Native Leaders Bring Attention to Impact of Fossil Fuel Industry on Missing and Murdered Indigenous Women and Girls

Leaders are Convening at Rosebud Sioux Nation near the Keystone XL Pipeline Route for National Day of Awareness for Missing and Murdered Native Women and Girls

Lower Brule, SD — Yesterday, May 4th, Indigenous leaders and allies began convening at the Rosebud Sioux Nation, just miles from the proposed Keystone XL pipeline route, to call attention to the disproportionately high numbers of missing and murdered Indigenous women and girls across North America. The gathering calls attention to the connection between pipeline construction and violence against Native women and girls.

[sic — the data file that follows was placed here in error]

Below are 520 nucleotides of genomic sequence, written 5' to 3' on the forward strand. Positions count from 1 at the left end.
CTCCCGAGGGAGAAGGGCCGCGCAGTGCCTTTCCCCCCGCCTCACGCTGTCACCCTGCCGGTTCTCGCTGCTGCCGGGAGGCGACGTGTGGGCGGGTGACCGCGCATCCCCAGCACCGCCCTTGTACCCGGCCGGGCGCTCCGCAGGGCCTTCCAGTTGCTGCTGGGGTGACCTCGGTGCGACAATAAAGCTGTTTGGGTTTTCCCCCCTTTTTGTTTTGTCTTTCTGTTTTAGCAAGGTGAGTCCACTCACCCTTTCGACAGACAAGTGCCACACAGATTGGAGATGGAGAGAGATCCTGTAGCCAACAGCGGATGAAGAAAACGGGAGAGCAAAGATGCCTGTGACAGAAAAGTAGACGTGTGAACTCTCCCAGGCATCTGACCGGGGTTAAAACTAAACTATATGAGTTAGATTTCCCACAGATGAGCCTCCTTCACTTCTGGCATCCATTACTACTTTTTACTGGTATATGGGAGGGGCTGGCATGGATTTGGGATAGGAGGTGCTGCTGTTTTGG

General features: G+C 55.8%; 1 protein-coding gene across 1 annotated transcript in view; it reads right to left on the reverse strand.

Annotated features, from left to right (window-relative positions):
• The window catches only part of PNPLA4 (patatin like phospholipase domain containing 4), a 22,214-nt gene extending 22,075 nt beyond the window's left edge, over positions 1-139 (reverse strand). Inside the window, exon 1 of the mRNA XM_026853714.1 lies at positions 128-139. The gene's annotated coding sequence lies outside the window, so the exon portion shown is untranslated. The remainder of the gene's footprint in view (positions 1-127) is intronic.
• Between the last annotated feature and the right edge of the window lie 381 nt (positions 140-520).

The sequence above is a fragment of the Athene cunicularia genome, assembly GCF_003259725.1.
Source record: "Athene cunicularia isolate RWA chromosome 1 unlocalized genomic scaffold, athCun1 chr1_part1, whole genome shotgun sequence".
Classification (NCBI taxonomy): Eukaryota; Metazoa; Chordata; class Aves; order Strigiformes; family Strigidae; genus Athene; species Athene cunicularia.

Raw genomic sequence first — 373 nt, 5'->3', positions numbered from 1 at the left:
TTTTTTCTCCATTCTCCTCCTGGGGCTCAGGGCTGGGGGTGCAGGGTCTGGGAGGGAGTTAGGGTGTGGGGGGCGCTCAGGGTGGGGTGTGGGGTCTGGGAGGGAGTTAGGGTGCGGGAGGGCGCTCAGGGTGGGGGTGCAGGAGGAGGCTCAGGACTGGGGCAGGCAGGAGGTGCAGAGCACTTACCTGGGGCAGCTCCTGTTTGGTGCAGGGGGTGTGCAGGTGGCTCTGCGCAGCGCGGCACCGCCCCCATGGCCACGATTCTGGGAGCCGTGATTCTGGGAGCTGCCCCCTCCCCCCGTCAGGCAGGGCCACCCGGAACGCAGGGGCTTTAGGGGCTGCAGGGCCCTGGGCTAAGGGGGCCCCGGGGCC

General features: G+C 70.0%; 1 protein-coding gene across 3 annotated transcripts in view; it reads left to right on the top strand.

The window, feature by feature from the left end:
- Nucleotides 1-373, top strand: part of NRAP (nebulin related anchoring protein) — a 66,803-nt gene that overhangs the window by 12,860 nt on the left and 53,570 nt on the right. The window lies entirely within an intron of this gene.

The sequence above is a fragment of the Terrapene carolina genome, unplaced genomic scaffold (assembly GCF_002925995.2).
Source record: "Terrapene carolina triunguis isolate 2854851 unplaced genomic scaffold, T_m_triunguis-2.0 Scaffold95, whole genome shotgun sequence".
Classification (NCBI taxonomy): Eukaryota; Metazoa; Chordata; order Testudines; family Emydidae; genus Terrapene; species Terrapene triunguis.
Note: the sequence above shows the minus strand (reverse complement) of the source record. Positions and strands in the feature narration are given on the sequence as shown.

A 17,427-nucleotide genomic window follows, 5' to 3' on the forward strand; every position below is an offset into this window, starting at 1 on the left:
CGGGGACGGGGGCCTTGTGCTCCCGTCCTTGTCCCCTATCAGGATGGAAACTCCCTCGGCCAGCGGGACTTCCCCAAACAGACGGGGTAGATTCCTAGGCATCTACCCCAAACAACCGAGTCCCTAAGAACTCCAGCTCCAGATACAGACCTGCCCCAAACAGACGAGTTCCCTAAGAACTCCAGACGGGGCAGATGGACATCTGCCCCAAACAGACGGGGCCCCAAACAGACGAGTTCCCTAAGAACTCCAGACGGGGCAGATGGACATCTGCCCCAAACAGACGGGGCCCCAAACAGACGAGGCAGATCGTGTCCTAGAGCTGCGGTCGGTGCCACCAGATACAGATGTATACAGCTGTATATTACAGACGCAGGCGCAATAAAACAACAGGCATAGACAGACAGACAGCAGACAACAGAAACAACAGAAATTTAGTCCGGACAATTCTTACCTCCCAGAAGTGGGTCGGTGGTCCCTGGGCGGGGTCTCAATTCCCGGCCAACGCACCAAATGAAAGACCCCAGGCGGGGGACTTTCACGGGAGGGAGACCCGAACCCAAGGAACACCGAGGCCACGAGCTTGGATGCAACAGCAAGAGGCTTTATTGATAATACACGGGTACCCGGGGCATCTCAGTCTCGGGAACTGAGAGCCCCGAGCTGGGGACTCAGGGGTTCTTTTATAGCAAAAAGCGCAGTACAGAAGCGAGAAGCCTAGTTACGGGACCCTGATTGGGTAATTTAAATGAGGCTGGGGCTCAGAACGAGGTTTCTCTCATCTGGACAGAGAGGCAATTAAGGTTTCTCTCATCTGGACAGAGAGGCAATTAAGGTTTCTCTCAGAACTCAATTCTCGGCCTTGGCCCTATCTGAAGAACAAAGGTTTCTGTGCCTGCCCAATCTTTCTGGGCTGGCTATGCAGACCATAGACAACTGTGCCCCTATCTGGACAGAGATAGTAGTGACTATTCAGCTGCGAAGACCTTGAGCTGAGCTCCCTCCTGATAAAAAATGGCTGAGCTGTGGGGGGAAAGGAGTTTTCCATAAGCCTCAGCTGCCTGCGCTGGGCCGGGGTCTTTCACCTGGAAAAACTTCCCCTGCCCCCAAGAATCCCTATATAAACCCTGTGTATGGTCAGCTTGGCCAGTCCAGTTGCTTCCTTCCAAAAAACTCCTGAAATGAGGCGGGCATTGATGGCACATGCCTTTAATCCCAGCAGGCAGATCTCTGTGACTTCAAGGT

order generic Lyrica online Construction of pipelines and other fossil fuel projects often brings an influx of male workers to rural areas near small towns and Reservations, where they live in “man camps” disconnected from the surrounding community. In North Dakota, a surge in rates of violent crime and aggravated assault have correlated with the Bakken “oil boom” and the subsequent arrival of thousands of new workers to the region. The state had at least 125 cases of missing Native women, though numbers are likely much higher because data is not officially collected. A study from the Lake Babine and Nak’azdli nations, in BC, Canada, found that such camps are associated with increased rates of sexual assault and violence against Indigenous women.

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